November 04 Newsletter


November 1, 2004

Dear Oklahoma Homeschool Subscribers,

I'm sending this a few days early because of Thanksgiving coming up. Hope you find it helpful. Last month I 've spent catching up on some old projects. Most homeschoolers like a break from their usual routine during the holidays, so I wrote a Christmas Unit and added it to my website. I'll be adding more to it as we get closer to the holidays so check back again. Let me know what you think of it and if you would like more holiday-type units. I'm considering a Easter unit - let me know if that is something you would like.

I hope you enjoy this issue and have a great Thanksgiving!


Oklahoma Homeschool Newsletter, November 2004 (Oklahoma Edition)

What's New on the Oklahoma Homeschool Website?
Oklahoma History Resources
Teaching Tips
Free Forms
Teaching Teens
Internet Resources for Multi-Level Teaching and Unit Studies

What's New on the Oklahoma Homeschool Website?

Christmas Unit. A four-week unit for PreK-6th. Learn about Jesus, God's grace, John Newton, hymn writers, and Christmas celebrations using arts, crafts, recipes, literature, Bible reading, and the internet. (

While you are on the Christmas topic, check out the following activities to add music and drama to your homeschool portfolio:

1. The Coterie Theatre in Kansas City, Missouri. "The Night Before Christmas" from November 16th - December 30th. For more info:

2. Tulsa PAC in December (Check for more information. Get tickets early!)

• Brown Bag It: Tulsa Festival Ringers. FREE! December 1 at 11:30 a.m. and 12:45 p.m. Bring your lunch and relax in the Performing Arts Center's Westby Pavilion, in Tulsa, while you enjoy the talents of Oklahoma's finest musicians. 40-minute concert. (This is wonderful! Get there early or you'll won't get a seat.)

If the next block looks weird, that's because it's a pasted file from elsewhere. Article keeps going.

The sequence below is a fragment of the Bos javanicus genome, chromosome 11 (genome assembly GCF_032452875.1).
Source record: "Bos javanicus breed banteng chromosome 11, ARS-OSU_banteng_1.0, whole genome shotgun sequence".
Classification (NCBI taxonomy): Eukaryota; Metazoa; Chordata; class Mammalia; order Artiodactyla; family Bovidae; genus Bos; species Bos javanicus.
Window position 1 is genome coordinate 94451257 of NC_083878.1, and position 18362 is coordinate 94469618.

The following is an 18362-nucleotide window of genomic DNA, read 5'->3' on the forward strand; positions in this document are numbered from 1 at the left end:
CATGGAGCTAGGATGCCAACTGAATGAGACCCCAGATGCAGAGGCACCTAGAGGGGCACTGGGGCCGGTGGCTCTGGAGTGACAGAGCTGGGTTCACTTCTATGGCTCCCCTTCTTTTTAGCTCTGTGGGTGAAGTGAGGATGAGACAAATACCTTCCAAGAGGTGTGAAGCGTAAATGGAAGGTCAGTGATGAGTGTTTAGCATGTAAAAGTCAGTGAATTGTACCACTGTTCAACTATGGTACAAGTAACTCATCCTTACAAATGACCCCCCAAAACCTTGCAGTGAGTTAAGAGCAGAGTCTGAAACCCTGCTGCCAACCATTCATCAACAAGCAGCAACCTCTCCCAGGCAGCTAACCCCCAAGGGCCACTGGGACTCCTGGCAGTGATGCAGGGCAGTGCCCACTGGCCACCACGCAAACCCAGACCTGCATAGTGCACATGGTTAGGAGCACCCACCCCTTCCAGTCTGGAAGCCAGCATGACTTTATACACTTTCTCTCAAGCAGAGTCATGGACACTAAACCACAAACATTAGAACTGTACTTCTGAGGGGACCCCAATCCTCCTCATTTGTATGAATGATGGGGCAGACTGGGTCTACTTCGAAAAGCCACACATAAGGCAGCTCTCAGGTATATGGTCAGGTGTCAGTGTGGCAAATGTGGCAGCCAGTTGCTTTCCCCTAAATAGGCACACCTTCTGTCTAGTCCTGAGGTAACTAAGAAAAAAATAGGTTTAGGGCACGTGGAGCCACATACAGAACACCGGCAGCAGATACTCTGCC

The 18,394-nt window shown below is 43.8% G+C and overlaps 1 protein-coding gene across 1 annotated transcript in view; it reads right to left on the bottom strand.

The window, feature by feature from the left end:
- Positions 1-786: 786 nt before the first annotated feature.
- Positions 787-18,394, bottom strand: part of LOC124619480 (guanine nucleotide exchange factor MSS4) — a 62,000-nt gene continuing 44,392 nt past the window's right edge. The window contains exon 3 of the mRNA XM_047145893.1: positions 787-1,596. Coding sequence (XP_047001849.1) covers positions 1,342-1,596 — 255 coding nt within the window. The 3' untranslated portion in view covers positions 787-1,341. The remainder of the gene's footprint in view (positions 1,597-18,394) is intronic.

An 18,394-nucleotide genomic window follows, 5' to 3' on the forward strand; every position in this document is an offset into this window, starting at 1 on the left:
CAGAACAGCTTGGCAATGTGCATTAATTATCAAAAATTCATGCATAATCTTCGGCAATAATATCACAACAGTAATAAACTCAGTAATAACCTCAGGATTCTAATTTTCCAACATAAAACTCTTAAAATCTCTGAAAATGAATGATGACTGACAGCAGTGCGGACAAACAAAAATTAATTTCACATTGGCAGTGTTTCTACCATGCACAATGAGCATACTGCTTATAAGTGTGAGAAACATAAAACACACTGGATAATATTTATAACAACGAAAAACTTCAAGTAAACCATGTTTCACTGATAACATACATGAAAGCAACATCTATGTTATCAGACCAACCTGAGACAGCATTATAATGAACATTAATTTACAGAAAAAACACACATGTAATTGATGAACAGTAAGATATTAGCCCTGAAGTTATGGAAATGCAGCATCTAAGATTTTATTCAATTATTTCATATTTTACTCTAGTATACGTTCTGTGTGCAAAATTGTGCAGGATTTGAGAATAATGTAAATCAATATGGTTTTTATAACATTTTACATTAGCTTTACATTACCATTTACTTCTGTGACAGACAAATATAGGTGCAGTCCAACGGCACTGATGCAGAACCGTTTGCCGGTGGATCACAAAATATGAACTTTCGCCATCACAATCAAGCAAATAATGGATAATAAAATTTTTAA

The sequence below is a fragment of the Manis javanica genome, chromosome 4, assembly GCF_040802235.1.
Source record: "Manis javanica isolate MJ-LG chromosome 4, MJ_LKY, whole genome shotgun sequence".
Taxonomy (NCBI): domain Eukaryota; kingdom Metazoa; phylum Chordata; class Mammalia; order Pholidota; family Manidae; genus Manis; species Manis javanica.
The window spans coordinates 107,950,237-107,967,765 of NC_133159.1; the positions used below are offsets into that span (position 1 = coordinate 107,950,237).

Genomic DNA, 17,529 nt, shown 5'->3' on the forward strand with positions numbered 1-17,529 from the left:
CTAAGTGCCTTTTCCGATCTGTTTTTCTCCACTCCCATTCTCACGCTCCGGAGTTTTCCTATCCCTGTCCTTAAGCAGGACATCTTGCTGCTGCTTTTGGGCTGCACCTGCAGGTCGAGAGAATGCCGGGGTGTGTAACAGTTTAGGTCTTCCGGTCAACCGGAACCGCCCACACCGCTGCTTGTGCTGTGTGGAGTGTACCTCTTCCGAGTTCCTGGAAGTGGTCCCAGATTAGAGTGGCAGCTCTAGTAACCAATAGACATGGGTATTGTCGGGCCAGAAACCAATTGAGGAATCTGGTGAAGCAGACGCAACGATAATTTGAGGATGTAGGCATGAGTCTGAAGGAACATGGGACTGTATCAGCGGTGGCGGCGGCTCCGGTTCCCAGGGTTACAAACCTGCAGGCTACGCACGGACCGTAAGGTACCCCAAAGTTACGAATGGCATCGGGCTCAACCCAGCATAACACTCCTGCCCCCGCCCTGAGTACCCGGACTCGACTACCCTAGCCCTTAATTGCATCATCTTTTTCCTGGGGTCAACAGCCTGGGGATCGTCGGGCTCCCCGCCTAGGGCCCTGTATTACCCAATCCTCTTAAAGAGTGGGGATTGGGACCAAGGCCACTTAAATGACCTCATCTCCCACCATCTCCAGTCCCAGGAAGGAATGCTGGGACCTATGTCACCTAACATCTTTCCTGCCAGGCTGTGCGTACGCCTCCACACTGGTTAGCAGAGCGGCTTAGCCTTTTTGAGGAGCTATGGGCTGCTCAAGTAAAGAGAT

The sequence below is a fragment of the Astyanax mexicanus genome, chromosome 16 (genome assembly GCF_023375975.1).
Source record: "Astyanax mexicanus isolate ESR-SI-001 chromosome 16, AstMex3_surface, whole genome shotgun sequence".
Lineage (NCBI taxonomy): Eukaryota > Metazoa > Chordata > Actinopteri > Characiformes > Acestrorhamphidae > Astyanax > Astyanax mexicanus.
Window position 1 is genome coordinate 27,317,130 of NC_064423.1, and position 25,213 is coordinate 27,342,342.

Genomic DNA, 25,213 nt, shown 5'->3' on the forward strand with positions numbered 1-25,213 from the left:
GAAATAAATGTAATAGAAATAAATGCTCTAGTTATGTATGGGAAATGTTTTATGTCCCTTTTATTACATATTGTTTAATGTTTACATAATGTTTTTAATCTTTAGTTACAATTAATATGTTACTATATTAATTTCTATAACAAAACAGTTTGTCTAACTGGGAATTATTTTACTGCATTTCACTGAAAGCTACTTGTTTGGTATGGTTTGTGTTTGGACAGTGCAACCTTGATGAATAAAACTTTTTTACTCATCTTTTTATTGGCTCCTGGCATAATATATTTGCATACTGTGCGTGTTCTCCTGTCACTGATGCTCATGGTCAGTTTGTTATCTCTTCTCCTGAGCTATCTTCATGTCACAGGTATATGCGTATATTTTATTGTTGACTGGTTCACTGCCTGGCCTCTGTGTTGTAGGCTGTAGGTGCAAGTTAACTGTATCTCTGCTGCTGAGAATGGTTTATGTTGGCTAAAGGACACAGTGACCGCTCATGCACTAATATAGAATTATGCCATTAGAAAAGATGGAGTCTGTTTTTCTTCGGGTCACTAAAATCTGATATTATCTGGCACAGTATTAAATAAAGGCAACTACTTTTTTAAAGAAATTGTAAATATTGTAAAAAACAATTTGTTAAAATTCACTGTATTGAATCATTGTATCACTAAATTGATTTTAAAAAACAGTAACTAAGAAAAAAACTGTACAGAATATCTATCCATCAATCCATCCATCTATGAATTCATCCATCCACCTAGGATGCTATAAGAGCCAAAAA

• A Christmas Carol at the John H. Williams Theater in Tulsa. Various dates. (I haven't seen this but I'm going to try to go this year.)

• The Nutcracker. Chapman Music Hall in Tulsa. Various dates. (We loved this one!)

3. OKC, Civic Center Music Hall (Check for more info)

• Very Merry Pops - OKC Philharmonic. Friday, Dec 03 - Sat, December 04. 8:30. Join the orchestra as we put a brand new treat in your holiday season. Music takes center stage for an all new Christmas concert.

• A CHRISTMAS CAROL. December 3 - 19, 2004. Freede Little Theatre. This traditional version of Dickens’ classic brings to life the famous story of Ebenezer Scrooge and Tiny Tim, helping us all to remember the value of compassion, giving and family during the most joyous of seasons.

• ChristmaSing - Canterbury Choral Society. 8 p.m. Sunday, December 5, 2004. Thelma Gaylord Performing Arts Theatre. Come in from the cold winds of December for Canterbury’s Christmas celebration, with hand bells ringing, audience singing, carols and holiday favorites.